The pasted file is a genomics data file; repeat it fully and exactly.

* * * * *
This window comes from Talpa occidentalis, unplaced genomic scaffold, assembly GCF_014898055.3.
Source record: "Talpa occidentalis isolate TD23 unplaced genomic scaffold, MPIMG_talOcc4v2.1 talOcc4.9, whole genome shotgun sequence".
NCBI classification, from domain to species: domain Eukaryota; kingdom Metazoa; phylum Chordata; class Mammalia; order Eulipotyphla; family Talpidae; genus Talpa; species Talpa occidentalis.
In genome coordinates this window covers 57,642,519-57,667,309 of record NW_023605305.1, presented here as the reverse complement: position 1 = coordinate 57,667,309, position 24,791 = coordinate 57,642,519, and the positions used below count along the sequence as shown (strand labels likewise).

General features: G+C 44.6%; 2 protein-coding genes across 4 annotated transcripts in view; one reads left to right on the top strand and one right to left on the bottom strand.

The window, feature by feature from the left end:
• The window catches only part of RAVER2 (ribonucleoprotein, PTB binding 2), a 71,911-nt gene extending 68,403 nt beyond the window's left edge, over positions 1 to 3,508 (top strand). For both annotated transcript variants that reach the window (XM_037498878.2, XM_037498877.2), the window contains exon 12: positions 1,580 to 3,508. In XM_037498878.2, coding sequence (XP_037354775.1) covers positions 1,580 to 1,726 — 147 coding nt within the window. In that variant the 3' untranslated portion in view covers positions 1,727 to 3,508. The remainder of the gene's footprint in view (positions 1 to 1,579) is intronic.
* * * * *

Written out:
This window comes from Talpa occidentalis, unplaced genomic scaffold, assembly GCF_014898055.3.
Source record: "Talpa occidentalis isolate TD23 unplaced genomic scaffold, MPIMG_talOcc4v2.1 talOcc4.9, whole genome shotgun sequence".
NCBI classification, from domain to species: domain Eukaryota; kingdom Metazoa; phylum Chordata; class Mammalia; order Eulipotyphla; family Talpidae; genus Talpa; species Talpa occidentalis.
In genome coordinates this window covers 57,642,519-57,667,309 of record NW_023605305.1, presented here as the reverse complement: position 1 = coordinate 57,667,309, position 24,791 = coordinate 57,642,519, and the positions used below count along the sequence as shown (strand labels likewise).

General features: G+C 44.6%; 2 protein-coding genes across 4 annotated transcripts in view; one reads left to right on the top strand and one right to left on the bottom strand.

The window, feature by feature from the left end:
• The window catches only part of RAVER2 (ribonucleoprotein, PTB binding 2), a 71,911-nt gene extending 68,403 nt beyond the window's left edge, over positions 1 to 3,508 (top strand). For both annotated transcript variants that reach the window (XM_037498878.2, XM_037498877.2), the window contains exon 12: positions 1,580 to 3,508. In XM_037498878.2, coding sequence (XP_037354775.1) covers positions 1,580 to 1,726 — 147 coding nt within the window. In that variant the 3' untranslated portion in view covers positions 1,727 to 3,508. The remainder of the gene's footprint in view (positions 1 to 1,579) is intronic.